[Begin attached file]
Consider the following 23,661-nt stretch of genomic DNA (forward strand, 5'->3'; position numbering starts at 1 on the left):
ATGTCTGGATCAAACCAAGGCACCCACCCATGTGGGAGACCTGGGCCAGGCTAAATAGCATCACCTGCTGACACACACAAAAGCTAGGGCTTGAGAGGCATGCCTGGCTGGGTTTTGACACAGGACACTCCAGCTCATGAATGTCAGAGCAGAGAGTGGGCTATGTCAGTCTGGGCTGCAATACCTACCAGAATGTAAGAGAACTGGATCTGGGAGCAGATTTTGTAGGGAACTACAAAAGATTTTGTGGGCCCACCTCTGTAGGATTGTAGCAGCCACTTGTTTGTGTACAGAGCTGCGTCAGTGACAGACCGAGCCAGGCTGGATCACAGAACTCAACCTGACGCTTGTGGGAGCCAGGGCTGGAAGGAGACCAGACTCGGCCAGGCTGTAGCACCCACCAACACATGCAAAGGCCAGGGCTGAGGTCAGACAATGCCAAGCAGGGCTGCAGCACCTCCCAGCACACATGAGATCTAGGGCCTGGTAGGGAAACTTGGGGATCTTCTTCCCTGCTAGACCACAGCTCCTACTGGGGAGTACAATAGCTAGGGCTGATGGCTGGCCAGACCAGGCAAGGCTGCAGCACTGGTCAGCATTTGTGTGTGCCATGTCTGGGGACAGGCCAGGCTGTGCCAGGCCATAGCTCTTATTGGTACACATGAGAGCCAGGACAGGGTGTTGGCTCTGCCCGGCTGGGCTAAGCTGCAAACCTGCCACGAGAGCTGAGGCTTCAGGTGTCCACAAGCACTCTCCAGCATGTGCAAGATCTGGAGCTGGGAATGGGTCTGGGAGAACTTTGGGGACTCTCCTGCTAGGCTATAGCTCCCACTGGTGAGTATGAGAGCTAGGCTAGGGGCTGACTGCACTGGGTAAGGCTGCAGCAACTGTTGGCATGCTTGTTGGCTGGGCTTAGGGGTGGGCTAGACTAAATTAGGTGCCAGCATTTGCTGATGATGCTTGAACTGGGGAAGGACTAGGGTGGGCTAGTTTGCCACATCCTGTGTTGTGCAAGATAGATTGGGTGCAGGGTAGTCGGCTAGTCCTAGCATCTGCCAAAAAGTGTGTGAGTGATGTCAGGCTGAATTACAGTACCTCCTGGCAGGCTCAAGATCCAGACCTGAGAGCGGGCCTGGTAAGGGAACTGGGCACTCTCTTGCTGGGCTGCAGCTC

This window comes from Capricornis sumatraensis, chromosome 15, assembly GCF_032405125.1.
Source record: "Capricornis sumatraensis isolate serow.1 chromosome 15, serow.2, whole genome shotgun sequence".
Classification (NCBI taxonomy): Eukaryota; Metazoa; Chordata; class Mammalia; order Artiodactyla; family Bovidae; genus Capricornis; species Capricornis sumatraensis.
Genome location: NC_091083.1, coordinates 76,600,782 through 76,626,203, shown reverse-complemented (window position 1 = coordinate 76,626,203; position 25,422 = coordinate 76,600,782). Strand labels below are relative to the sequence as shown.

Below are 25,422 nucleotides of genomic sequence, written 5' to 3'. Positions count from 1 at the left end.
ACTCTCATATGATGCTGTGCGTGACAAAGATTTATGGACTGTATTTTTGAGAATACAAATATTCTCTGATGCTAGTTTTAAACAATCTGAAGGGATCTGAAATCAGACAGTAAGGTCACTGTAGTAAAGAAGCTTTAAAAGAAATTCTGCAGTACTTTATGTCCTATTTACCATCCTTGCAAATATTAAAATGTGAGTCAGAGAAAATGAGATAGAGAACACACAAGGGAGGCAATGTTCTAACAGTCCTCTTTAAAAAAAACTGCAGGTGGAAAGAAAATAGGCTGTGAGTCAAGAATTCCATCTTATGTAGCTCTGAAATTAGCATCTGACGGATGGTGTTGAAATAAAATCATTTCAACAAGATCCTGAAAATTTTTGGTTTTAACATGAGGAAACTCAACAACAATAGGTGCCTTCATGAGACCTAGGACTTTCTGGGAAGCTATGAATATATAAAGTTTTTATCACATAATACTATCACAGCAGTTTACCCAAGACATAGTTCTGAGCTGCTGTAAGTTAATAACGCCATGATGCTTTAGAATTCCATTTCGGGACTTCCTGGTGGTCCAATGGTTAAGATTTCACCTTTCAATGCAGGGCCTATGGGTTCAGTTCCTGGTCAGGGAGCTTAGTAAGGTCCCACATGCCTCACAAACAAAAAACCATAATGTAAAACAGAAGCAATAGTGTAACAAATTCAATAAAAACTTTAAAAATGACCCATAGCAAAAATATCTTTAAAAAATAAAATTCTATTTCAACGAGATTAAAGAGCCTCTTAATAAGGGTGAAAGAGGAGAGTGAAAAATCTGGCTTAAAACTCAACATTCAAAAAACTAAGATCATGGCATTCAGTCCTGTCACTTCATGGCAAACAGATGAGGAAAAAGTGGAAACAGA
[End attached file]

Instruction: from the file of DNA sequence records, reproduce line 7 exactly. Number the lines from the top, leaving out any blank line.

Below are 25,422 nucleotides of genomic sequence, written 5' to 3'. Positions count from 1 at the left end.